Can you cout<< an array?

This is a discussion on Can you cout<< an array? within the C++ Programming forums, part of the General Programming Boards category; Is it possible to use cout<< on an array? if not (or if it is easier) how else could i ...

  1. #1
    Rebooted Inquirer's Avatar
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    Can you cout<< an array?

    Is it possible to use cout<< on an array? if not (or if it is easier) how else could i print the entire contents of an array on one line? like
    Code:
    cin >> anArray;
    cout << anArray;
    Compilers:
    GCC on Red Hat 8.1 (Primary)
    GCC on Mac OS X 10.2.4 (Secondary)

    Others:
    MinGW on XP

  2. #2
    ATH0 quzah's Avatar
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    Code:
    for( int x = 0; x < ARRAYCOUNT; x++ )
        cout << array[x] << endl;
    Quzah.
    Hope is the first step on the road to disappointment.

  3. #3
    Code Goddess Prelude's Avatar
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    Arrays are no fun, use a vector and do this:

    copy ( array.begin(), array.end(), ostream_iterator</* Vector type */> ( cout ) );



    -Prelude
    My best code is written with the delete key.

  4. #4
    Rebooted Inquirer's Avatar
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    i am clueless on vectors. Know any good tutorials?
    Compilers:
    GCC on Red Hat 8.1 (Primary)
    GCC on Mac OS X 10.2.4 (Secondary)

    Others:
    MinGW on XP

  5. #5
    Registered User toaster's Avatar
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    vector.h, I believe, is a class that makes your life easier when using vectors,strings,and such.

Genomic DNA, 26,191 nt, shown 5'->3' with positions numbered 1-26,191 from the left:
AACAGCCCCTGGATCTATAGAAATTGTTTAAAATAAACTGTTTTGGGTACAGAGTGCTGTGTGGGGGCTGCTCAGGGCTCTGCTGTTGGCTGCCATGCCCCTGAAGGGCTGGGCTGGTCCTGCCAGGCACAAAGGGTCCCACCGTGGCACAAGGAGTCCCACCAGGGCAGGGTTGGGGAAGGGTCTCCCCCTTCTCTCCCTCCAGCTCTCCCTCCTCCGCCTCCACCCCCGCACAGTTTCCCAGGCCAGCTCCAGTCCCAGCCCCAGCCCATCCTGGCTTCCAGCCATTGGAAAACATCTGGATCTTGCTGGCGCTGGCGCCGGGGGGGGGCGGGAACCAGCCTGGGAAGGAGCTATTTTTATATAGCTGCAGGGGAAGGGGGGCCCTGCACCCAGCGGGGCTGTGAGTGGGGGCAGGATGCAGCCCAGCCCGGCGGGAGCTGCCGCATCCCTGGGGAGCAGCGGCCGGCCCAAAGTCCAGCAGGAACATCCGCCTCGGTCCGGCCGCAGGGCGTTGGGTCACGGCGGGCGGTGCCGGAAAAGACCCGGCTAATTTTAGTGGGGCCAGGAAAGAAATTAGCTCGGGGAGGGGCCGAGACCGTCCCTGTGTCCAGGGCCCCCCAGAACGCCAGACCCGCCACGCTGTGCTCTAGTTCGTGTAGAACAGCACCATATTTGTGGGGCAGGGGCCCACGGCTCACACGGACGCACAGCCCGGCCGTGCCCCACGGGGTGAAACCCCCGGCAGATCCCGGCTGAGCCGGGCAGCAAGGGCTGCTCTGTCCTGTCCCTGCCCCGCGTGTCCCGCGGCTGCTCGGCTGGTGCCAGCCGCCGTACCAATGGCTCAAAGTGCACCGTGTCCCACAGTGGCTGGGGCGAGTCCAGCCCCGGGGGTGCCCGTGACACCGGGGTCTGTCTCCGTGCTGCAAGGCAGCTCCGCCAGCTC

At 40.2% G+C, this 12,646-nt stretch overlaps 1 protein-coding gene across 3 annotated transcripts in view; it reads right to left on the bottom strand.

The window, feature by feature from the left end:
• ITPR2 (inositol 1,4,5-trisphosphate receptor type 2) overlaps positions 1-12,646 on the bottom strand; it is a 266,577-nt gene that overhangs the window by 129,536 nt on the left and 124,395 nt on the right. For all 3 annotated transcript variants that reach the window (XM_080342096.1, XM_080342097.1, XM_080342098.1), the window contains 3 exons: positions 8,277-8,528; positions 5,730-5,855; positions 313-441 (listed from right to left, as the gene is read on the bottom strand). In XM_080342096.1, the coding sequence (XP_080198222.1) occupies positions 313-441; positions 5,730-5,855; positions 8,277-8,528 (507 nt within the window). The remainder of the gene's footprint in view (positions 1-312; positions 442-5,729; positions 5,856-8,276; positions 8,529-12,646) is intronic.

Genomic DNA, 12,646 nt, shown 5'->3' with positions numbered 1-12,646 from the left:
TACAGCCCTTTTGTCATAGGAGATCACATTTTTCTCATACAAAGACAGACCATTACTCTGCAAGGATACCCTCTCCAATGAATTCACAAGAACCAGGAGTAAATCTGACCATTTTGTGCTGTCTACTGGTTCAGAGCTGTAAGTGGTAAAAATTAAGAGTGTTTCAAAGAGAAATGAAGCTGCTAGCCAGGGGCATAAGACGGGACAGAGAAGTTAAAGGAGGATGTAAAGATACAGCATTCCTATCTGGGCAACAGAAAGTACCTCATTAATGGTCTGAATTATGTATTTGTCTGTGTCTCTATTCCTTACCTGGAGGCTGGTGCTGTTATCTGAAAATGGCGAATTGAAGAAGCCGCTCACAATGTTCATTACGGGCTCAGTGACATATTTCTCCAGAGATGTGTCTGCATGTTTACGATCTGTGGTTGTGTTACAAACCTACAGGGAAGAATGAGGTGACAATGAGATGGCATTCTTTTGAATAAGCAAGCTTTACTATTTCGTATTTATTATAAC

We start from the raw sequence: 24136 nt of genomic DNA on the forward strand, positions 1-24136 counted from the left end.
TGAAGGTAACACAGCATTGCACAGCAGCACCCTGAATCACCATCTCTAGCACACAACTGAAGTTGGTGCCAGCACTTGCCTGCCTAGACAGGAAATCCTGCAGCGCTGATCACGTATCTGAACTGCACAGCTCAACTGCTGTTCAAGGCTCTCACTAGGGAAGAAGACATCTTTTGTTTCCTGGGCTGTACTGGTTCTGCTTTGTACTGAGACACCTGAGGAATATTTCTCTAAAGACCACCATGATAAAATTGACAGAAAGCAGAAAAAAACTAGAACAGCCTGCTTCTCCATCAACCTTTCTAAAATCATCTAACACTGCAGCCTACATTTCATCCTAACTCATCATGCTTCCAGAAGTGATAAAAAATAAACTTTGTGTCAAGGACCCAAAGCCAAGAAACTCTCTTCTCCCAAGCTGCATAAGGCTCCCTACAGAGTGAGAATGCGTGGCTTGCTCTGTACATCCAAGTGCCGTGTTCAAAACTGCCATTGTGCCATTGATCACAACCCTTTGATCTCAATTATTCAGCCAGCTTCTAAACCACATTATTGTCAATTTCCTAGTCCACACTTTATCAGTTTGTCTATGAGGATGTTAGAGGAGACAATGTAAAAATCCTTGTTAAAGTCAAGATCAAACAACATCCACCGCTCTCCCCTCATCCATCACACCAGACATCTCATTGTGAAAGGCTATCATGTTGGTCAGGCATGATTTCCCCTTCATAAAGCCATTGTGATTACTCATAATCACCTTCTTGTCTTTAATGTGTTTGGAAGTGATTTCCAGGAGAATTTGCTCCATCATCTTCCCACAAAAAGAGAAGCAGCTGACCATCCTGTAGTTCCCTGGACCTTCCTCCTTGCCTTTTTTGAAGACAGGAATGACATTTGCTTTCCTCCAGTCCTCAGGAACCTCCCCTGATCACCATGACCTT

search result list from google.com
    http://www.google.com/search?hl=en&i...tor.h+tutorial

    best search result I could find from the first page results of the search
    http://www.cs.brown.edu/people/jak/p...tltut/tut.html
    think only with code.
    write only with source.

  6. #6
    geek SilentStrike's Avatar
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    I think that tutorial is very old. The standard says vector (and the whole standard library for that matter), and are in namespace std.

    The tutorial hosted by this very site is at least standard in it's conventions.

    http://www.cprogramming.com/tutorial/stl/vector.html
    Prove you can code in C++ or C# at TopCoder, referrer rrenaud
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  7. #7
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    Any reference containing information about the STL (Standard Template Library) will get you squared away on "containers", "algorithms" and "iterators".

    A standard array is, in fact, a container. A vector is an array (container) with "smart" memory management going for it.

    Where a typical array is predefined in size, a vector can expand/collapse as data is added/deleted. (Why didn't you find out about this earlier, right? Hence, Prelude's suggestion.)

    Her example code, in a nutshell, is to start with the first element (begin()) of the vector (array) and 'cout' each element up to, and including, the last element (end()).

    Oh, what about 'ostream_iterator</* Vector type */>'? The iterator, here, is 'cout' (the standard ouput iterator) and the Vector type is whatever data-type you declare, i.e. int, char, string, etc.

    Last thing. What's with "copy"? Well, we don't have to literally copy our vector to another 'container'. In this case, we send our "copy" to the standard output device, the screen.

    Note: toaster and SilentStrike have included a couple of links. Cool.
    Originally posted by Prelude
    Arrays are no fun,...
    Okay, pick a specific subject area, where we should all know what's going on, that generates much more confusion than standard arrays. How can this not be "fun"? (I'm speaking rhetorically, so, please, take it as such.)

    -Skipper
    "When the only tool you own is a hammer, every problem begins to resemble a nail." Abraham Maslow

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